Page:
Imagine being from one of the top hotbed towns for lacrosse in the continental United States and finding a place where the sport is played outdoors year-round.
Randy Davidoff didn’t have to.
The 1990 Yorktown graduate is living in the burgeoning lax paradise that is our 50th state.
For the unitiated, Honolulu not only hosts some of the world’s top talent (including players like Paul Rabil, Brett Queener and John Grant Jr.) but also teams from various countries each October in the Hawaii Lacrosse Invitational Tournament.
This year’s 21st annual event is set for Oct. 28-30. For more, click here.
“More importantly and I think most interesting and exciting when speaking about lax in Hawaii are the beginings of youth leauges and the very reachable dream of an annual International youth lacrosse tournament,” said Davidoff, who founded the Hawaii Youth Lacrosse Tomorrow Foundation (Check it out on the Web at alohalax.com and on Facebook at http://www.facebook.com/#!/pages/Hawaii-Youth-Lacrosse-Tomorrow-Foundation/118711408189192.
For more on the growth of lax in Hawaii, here’s a Q&A with Davidoff.
When did you relocate to Hawaii and why?
I’ve been here in Hawaii for about 15 years and moved here to attend grad school and for a bit of adventure and just never really left.
How did your involvement with lax start in Hawaii?
Fifteen years ago before the Internet there was no real way to know that there is lacrosse in Hawaii. One day I was jogging on campus at the University of Hawaii and just about tripped over my own feet when I ran passed the football field and saw a full-field, full equipment game in progress.
I met guys who had played lax at West Point, Cornell, Salisbury and Navy to name a few. When I mentioned Yorktown I would always get a great response from those who understood. I think this was the first I truly realized the incredible aura and legend surrounding Ytown lax across the country.
What are all of the specific areas in which you’re involved in lax now?
I still play every single Sunday and unless I’m traveling, never miss a game. I am also an assistant coach for kids grades 4-6 but most importantly am spearheading this equipment drive because without some equipment the future of lax in Hawaii is questionable. The name of the organization which I founded is Hawaii Youth Lacrosse Tomorrow Foundation.
What do you think the potential is for the growth of lax in the 50th state?
As you know, the weather is beautiful about 360 days out of the year. As you see in football and baseball, Hawaii develops some amazing athletes. Not only do I see potential to develop some great young players who may end up going to mainland colleges but Hawaii’s geographical location and diverse population makes it the crossroads between the U.S.and Asia.
With lacrosse starting to take hold in Asia, I think it is a very viable dream that one day Honolulu will host International youth lacrosse tournaments. Hawaii is already known for hosting some amazing international soccer tournaments, why not lacrosse?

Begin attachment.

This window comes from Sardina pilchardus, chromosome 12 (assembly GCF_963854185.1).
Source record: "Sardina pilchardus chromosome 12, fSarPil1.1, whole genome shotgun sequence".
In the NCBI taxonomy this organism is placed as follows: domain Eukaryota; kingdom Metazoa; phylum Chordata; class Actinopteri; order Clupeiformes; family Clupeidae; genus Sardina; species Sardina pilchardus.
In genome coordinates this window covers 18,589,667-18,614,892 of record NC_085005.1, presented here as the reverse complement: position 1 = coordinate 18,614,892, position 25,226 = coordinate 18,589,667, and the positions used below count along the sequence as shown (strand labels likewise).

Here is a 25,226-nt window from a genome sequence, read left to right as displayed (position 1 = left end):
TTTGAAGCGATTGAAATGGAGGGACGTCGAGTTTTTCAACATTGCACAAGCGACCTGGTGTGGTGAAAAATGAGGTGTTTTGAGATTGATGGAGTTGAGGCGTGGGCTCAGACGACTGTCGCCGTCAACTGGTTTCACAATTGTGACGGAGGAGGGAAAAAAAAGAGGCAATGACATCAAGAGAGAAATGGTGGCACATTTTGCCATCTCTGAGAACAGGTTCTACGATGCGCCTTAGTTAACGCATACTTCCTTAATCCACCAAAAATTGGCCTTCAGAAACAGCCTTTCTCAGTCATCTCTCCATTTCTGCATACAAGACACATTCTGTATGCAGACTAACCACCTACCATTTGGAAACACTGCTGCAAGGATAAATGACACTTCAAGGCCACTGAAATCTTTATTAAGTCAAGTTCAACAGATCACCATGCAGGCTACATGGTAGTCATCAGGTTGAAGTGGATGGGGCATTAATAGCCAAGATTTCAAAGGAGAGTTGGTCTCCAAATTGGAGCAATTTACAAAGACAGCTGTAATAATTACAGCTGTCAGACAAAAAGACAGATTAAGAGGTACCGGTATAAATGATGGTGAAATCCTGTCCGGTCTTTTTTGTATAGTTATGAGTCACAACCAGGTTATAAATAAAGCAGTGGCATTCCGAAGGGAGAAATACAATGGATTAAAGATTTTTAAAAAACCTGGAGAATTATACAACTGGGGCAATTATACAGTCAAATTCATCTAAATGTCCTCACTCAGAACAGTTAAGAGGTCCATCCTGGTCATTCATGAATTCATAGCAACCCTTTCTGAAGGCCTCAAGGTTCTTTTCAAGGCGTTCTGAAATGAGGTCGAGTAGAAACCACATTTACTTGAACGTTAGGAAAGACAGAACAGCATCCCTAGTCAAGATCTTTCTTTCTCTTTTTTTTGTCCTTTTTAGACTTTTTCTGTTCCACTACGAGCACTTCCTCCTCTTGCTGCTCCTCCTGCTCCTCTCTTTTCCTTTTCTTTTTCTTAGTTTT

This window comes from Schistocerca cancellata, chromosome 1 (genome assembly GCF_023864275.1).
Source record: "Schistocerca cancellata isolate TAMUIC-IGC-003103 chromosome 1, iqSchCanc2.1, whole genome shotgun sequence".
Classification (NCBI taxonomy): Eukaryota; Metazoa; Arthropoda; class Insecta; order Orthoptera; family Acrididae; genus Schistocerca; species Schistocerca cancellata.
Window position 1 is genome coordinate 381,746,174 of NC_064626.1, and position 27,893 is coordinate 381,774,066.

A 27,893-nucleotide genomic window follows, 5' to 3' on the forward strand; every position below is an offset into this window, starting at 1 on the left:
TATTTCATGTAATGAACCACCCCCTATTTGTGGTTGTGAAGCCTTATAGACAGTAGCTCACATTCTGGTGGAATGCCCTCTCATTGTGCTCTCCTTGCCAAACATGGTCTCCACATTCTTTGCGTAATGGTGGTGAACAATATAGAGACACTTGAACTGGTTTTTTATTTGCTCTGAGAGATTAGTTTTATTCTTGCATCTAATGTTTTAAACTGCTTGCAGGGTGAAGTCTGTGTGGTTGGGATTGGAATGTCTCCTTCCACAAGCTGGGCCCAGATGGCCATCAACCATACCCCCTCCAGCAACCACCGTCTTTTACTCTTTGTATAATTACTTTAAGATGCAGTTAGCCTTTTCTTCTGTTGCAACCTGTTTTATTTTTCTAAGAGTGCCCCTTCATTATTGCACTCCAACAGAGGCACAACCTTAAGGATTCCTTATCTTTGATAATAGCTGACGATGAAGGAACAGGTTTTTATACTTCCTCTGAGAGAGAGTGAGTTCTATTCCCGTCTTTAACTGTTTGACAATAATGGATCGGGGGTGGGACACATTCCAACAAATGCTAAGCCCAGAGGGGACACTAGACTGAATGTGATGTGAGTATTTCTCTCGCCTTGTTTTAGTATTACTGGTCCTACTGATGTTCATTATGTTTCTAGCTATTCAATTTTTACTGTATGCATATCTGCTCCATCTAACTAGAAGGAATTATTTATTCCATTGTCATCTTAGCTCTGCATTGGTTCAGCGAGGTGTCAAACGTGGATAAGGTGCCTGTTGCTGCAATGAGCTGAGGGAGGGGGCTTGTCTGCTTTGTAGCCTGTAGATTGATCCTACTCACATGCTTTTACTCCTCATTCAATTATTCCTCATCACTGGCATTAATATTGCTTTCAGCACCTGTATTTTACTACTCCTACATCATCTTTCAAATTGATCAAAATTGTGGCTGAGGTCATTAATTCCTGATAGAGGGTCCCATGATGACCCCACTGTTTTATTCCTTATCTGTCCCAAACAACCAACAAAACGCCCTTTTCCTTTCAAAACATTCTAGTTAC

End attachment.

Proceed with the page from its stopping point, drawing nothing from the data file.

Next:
What year did you graduate from Yorktown and what are some memories of your playing career with the Huskers?
I think back to my earliest days playing in about fifth grade for Coach Mitch Leiberman. The only place for miles and miles away to buy lax gear was the Sports Barn and you could throw around on the neighboring field/pasture which happened to have a goal.
I was third-string attack and fourth-line midfielder. We won the state championship in 1989. I had a broken leg but great party at Mr. Murph’s, and then we lost in the final in 1990. I have found that fourth-string midfielders from Yorktown are actually quite good when not playing against other Yorktowners.
I figured everybody practiced against players like Roy Colsey and Dom Fin both of whom were Little Leauge baseball teammates in YAC. I also remember having to bat against Ric Beardsley in Little Leauge. I think he’s been his size since like fourth grade.I remember having to check the list posted outside the locker room to check if I made the team in 11th grade.I think Coach (Jim) Turnbull (and the great Tim Schurr) liked me as a student and that helped.
As a ninth-grader watching and chasing balls from behind the end line, I remenber thinking there could be no one in the entire world better than Scott Marr and Bill Dwan. Back then I had no idea that no idea that I’d be playing in Hawaii 20 years later that you can mention Yorktown to some guy from Japan, would say “Ahhh, Mr. Muph.”
I think about not only the fun and friendships but the opportunities that lacrosse created for so many of us from Yorktown and Hudson Valley. My hope is that some may read this and remember all that lacrosse has done for them and by simply donating some equipment will enable a child far away the same opportunities and enjoyment who may not have been afforded such. Who knows, maybe you or some of your readers will find themselves heading to Hawaii to play or watch some lacrosse in the years to come.
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